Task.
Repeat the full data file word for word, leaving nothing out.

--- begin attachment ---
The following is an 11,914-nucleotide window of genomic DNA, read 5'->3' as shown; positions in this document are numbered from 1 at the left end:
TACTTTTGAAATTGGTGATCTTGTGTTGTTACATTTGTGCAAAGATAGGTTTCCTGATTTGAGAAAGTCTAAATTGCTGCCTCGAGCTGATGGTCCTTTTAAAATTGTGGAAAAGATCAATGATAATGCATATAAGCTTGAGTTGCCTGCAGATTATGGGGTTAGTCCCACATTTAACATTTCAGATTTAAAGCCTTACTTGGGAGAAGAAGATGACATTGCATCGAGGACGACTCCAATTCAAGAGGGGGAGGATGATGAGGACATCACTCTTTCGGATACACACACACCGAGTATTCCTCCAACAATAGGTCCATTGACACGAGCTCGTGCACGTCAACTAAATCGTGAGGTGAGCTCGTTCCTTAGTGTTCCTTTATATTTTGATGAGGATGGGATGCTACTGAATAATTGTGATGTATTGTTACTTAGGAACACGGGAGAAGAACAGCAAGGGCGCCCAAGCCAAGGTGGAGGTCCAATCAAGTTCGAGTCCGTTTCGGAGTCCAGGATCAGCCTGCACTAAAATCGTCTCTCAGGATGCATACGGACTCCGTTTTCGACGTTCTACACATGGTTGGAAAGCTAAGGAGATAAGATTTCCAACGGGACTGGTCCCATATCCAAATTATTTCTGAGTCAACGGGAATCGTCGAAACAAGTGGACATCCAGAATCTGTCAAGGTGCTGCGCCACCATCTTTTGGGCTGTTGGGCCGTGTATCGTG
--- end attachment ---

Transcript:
The following is an 11,914-nucleotide window of genomic DNA, read 5'->3' as shown; positions in this document are numbered from 1 at the left end:
TACTTTTGAAATTGGTGATCTTGTGTTGTTACATTTGTGCAAAGATAGGTTTCCTGATTTGAGAAAGTCTAAATTGCTGCCTCGAGCTGATGGTCCTTTTAAAATTGTGGAAAAGATCAATGATAATGCATATAAGCTTGAGTTGCCTGCAGATTATGGGGTTAGTCCCACATTTAACATTTCAGATTTAAAGCCTTACTTGGGAGAAGAAGATGACATTGCATCGAGGACGACTCCAATTCAAGAGGGGGAGGATGATGAGGACATCACTCTTTCGGATACACACACACCGAGTATTCCTCCAACAATAGGTCCATTGACACGAGCTCGTGCACGTCAACTAAATCGTGAGGTGAGCTCGTTCCTTAGTGTTCCTTTATATTTTGATGAGGATGGGATGCTACTGAATAATTGTGATGTATTGTTACTTAGGAACACGGGAGAAGAACAGCAAGGGCGCCCAAGCCAAGGTGGAGGTCCAATCAAGTTCGAGTCCGTTTCGGAGTCCAGGATCAGCCTGCACTAAAATCGTCTCTCAGGATGCATACGGACTCCGTTTTCGACGTTCTACACATGGTTGGAAAGCTAAGGAGATAAGATTTCCAACGGGACTGGTCCCATATCCAAATTATTTCTGAGTCAACGGGAATCGTCGAAACAAGTGGACATCCAGAATCTGTCAAGGTGCTGCGCCACCATCTTTTGGGCTGTTGGGCCGTGTATCGTG